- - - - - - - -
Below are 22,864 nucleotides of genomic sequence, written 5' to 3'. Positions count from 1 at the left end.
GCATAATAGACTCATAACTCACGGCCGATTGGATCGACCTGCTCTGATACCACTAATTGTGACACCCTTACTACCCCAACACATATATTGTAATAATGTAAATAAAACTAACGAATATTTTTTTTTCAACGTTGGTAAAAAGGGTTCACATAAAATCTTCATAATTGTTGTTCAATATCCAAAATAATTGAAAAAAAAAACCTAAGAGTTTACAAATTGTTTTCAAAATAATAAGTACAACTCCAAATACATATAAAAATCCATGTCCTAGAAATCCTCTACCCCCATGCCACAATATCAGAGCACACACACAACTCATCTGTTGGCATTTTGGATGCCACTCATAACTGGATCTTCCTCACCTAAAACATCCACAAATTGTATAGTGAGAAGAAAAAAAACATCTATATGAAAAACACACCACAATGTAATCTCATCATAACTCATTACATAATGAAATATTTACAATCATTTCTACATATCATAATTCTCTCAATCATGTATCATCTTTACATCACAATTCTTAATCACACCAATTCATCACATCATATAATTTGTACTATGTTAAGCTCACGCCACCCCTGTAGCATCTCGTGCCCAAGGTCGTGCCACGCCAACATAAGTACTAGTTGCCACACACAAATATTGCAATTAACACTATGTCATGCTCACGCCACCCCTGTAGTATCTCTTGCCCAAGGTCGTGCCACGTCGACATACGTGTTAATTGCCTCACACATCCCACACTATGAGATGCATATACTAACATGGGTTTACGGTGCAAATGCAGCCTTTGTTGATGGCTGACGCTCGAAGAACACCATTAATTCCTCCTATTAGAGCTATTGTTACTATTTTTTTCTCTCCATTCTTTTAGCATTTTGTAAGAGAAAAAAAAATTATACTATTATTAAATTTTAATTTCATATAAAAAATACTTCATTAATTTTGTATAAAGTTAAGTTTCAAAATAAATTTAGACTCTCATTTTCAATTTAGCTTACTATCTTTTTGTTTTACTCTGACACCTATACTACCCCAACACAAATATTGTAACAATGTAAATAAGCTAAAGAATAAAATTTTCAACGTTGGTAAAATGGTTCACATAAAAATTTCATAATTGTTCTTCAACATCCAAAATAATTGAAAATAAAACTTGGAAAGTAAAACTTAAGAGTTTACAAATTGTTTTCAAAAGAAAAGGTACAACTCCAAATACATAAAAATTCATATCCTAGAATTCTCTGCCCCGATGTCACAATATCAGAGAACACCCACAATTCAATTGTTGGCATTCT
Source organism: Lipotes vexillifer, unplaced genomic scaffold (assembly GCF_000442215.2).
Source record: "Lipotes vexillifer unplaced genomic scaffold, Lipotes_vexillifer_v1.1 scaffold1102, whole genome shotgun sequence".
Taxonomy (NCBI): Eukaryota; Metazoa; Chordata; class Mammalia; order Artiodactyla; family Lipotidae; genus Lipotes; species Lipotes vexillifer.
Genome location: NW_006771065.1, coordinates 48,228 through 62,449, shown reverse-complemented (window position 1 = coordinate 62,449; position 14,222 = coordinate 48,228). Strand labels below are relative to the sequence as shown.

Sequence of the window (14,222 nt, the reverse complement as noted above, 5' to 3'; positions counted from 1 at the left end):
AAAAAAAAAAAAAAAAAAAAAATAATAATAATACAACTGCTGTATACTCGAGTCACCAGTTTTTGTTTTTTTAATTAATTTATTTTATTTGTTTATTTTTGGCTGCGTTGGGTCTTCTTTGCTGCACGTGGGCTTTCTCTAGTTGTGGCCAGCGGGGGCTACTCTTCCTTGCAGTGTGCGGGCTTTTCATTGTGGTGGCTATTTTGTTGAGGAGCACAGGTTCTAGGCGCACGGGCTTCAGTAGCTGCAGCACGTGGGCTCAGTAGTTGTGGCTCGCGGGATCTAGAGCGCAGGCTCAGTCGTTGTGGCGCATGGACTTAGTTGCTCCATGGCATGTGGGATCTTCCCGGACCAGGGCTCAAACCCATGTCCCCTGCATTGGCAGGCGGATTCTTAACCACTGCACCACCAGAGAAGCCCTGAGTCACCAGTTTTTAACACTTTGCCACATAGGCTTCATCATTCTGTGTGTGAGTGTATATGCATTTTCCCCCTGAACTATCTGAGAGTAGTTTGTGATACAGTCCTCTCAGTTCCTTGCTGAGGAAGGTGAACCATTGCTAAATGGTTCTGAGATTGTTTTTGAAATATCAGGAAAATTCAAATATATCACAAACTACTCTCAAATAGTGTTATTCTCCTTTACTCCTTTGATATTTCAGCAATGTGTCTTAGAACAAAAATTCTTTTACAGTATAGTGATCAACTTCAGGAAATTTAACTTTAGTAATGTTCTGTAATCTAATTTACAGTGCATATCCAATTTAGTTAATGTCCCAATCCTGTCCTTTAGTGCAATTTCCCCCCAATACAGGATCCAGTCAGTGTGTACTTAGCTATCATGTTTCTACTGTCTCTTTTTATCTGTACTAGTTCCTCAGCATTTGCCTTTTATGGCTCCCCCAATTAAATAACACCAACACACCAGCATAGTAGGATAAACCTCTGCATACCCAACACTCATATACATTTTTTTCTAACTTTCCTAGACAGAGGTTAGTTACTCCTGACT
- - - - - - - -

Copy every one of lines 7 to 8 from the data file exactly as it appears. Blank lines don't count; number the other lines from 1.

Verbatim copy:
Sequence of the window (14,222 nt, the reverse complement as noted above, 5' to 3'; positions counted from 1 at the left end):
AAAAAAAAAAAAAAAAAAAAAATAATAATAATACAACTGCTGTATACTCGAGTCACCAGTTTTTGTTTTTTTAATTAATTTATTTTATTTGTTTATTTTTGGCTGCGTTGGGTCTTCTTTGCTGCACGTGGGCTTTCTCTAGTTGTGGCCAGCGGGGGCTACTCTTCCTTGCAGTGTGCGGGCTTTTCATTGTGGTGGCTATTTTGTTGAGGAGCACAGGTTCTAGGCGCACGGGCTTCAGTAGCTGCAGCACGTGGGCTCAGTAGTTGTGGCTCGCGGGATCTAGAGCGCAGGCTCAGTCGTTGTGGCGCATGGACTTAGTTGCTCCATGGCATGTGGGATCTTCCCGGACCAGGGCTCAAACCCATGTCCCCTGCATTGGCAGGCGGATTCTTAACCACTGCACCACCAGAGAAGCCCTGAGTCACCAGTTTTTAACACTTTGCCACATAGGCTTCATCATTCTGTGTGTGAGTGTATATGCATTTTCCCCCTGAACTATCTGAGAGTAGTTTGTGATACAGTCCTCTCAGTTCCTTGCTGAGGAAGGTGAACCATTGCTAAATGGTTCTGAGATTGTTTTTGAAATATCAGGAAAATTCAAATATATCACAAACTACTCTCAAATAGTGTTATTCTCCTTTACTCCTTTGATATTTCAGCAATGTGTCTTAGAACAAAAATTCTTTTACAGTATAGTGATCAACTTCAGGAAATTTAACTTTAGTAATGTTCTGTAATCTAATTTACAGTGCATATCCAATTTAGTTAATGTCCCAATCCTGTCCTTTAGTGCAATTTCCCCCCAATACAGGATCCAGTCAGTGTGTACTTAGCTATCATGTTTCTACTGTCTCTTTTTATCTGTACTAGTTCCTCAGCATTTGCCTTTTATGGCTCCCCCAATTAAATAACACCAACACACCAGCATAGTAGGATAAACCTCTGCATACCCAACACTCATATACATTTTTTTCTAACTTTCCTAGACAGAGGTTAGTTACTCCTGACT